2 The Fiscal Cost and (in)Effectiveness of Tax Expenditures

Revenue mobilisation is vital for many low- and middle-income economies. The financing gap for achieving the Sustainable Development Goals (SDGs) for developing countries alone has been estimated at roughly USD2.5 trillion (UNCTAD 2014). External financing—including official development assistance and foreign direct investment (FDI)—is certainly an important source of revenue. Yet, the mobilisation of domestic resources should be considered the most important revenue source to support inclusive and sustained economic growth (Brys et al. 2016). Tax revenues amounted to USD4.3 trillion in 2016 for low- and middle-income countries alone, which is more than double the amount of international public and private capital these countries received in the same year (von Haldenwang and Laudage 2019).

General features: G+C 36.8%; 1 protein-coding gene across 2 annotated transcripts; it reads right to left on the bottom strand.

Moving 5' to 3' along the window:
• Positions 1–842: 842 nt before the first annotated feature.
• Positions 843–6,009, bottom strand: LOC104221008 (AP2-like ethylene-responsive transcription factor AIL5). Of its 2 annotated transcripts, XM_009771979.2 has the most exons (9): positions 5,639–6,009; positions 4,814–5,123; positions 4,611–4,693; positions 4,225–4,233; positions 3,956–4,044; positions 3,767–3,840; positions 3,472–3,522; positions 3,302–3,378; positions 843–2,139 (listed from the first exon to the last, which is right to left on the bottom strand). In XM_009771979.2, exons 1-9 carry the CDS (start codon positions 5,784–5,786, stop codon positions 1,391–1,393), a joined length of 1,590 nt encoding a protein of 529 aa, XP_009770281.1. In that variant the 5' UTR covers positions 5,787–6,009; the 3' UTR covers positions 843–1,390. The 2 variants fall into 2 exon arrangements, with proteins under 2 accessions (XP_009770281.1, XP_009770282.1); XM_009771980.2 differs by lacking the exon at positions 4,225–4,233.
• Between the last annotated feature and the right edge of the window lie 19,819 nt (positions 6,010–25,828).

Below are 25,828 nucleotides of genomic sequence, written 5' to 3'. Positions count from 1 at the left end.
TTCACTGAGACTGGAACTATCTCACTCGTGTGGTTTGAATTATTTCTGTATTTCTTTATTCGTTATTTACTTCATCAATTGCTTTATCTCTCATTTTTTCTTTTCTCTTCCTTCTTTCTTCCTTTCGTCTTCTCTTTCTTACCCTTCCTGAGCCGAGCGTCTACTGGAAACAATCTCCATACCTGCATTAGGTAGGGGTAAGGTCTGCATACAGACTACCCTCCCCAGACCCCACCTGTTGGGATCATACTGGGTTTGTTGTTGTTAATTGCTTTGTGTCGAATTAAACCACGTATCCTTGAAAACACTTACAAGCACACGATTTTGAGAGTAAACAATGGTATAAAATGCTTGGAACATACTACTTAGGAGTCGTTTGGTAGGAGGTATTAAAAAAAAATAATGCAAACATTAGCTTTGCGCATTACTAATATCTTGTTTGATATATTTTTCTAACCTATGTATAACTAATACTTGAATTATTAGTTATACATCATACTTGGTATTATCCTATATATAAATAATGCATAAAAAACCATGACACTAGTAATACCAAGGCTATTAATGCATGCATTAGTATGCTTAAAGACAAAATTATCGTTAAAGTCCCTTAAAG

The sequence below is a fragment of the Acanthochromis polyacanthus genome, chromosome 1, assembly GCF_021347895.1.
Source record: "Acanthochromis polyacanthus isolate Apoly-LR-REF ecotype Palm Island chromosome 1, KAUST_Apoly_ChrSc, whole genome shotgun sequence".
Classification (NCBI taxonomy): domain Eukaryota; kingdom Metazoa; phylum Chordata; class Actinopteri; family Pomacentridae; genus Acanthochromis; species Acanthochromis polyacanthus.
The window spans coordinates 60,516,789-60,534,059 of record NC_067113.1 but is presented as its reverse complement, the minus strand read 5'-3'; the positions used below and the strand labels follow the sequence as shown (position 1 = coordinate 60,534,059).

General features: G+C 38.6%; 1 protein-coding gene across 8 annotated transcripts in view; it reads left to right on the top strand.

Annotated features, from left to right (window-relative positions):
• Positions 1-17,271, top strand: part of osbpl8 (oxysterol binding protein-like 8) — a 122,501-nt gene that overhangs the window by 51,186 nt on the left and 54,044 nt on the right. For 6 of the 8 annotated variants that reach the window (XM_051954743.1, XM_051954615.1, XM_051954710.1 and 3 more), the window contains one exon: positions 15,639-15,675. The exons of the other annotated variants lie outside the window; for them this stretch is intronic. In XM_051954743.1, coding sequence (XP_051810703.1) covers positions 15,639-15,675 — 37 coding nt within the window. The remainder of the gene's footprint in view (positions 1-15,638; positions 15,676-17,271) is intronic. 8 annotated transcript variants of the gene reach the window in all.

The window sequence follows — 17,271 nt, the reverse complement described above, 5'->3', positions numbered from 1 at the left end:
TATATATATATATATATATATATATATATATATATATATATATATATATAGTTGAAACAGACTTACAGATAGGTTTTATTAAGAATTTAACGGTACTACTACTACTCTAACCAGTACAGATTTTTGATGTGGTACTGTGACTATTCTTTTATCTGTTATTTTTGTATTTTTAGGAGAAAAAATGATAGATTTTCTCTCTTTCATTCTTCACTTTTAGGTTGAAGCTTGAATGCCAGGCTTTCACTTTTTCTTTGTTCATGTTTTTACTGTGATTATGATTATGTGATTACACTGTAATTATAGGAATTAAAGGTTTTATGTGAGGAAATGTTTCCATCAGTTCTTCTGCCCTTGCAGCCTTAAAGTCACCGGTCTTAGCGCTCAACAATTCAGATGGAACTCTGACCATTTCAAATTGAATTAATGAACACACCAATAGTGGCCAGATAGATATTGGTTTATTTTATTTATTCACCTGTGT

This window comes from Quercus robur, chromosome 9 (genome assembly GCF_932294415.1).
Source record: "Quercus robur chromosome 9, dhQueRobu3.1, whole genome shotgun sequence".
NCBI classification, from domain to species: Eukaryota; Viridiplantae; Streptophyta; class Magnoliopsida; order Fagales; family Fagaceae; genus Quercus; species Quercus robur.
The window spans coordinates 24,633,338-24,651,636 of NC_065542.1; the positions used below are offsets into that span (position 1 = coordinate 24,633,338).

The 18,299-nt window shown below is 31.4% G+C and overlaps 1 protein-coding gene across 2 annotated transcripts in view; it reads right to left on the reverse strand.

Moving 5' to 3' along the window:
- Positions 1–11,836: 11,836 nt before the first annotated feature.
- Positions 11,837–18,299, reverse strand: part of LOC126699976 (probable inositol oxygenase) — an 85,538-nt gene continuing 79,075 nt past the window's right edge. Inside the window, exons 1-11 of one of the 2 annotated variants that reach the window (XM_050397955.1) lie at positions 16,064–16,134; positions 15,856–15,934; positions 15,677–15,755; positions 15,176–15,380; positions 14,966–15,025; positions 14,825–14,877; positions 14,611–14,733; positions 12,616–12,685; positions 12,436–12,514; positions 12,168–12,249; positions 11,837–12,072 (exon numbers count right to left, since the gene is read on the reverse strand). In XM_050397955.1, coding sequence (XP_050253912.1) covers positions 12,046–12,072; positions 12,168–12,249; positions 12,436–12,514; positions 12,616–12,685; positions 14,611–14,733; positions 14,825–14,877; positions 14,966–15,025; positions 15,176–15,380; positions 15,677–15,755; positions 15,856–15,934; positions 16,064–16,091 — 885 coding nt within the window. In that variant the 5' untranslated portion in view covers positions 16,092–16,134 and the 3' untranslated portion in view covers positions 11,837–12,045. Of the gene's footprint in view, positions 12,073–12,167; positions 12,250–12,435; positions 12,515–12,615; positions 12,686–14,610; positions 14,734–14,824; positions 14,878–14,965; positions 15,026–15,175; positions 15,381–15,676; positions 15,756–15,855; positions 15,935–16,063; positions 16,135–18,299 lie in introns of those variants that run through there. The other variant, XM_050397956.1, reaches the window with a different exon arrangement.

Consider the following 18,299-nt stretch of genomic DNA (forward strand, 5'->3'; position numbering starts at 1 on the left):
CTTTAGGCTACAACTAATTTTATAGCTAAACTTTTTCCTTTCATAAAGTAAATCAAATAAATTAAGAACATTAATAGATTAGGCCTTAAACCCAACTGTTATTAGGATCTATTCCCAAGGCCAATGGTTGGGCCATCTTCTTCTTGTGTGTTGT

Indeed, the mobilisation of domestic resources through taxation is particularly relevant for many reasons. Revenues collected through the tax system are generally more stable and predictable than those coming from foreign aid or domestic non-tax sources, e.g. royalties from the minerals sector. Moreover, the contribution of taxes can strengthen the social contract between citizens and their government and thus have a positive effect on governance. Unfortunately, though, tax-to-GDP ratios in many low- and middle-income economies are strikingly low. Whereas the average tax-to-GDP ratio for advanced economies is 26%, about half of developing countries collect less than 15% of GDP in taxes—a threshold that has recently been identified as the minimum required to allow developing economies to take off economically (IMF 2017a).